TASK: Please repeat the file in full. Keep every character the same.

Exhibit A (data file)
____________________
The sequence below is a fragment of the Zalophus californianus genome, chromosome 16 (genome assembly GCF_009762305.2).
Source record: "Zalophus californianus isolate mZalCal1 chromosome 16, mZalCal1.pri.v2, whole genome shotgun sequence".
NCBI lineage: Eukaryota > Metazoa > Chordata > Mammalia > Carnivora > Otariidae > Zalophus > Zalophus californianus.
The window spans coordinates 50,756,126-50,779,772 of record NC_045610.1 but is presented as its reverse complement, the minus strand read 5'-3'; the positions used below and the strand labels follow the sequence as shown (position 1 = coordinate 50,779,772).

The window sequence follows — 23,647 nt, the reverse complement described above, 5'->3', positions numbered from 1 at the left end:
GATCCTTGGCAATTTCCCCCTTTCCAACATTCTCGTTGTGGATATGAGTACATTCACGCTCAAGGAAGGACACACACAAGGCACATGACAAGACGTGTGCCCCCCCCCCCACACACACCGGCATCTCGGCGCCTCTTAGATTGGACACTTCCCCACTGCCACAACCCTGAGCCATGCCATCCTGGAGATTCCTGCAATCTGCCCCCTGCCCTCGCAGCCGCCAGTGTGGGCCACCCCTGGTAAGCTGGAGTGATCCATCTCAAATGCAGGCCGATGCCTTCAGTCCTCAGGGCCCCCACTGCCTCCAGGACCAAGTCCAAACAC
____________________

The sequence below is a fragment of the Zalophus californianus genome, chromosome 16 (genome assembly GCF_009762305.2).
Source record: "Zalophus californianus isolate mZalCal1 chromosome 16, mZalCal1.pri.v2, whole genome shotgun sequence".
NCBI lineage: Eukaryota > Metazoa > Chordata > Mammalia > Carnivora > Otariidae > Zalophus > Zalophus californianus.
The window spans coordinates 50,756,126-50,779,772 of record NC_045610.1 but is presented as its reverse complement, the minus strand read 5'-3'; the positions used below and the strand labels follow the sequence as shown (position 1 = coordinate 50,779,772).

The window sequence follows — 23,647 nt, the reverse complement described above, 5'->3', positions numbered from 1 at the left end:
GATCCTTGGCAATTTCCCCCTTTCCAACATTCTCGTTGTGGATATGAGTACATTCACGCTCAAGGAAGGACACACACAAGGCACATGACAAGACGTGTGCCCCCCCCCCCACACACACCGGCATCTCGGCGCCTCTTAGATTGGACACTTCCCCACTGCCACAACCCTGAGCCATGCCATCCTGGAGATTCCTGCAATCTGCCCCCTGCCCTCGCAGCCGCCAGTGTGGGCCACCCCTGGTAAGCTGGAGTGATCCATCTCAAATGCAGGCCGATGCCTTCAGTCCTCAGGGCCCCCACTGCCTCCAGGACCAAGTCCAAACAC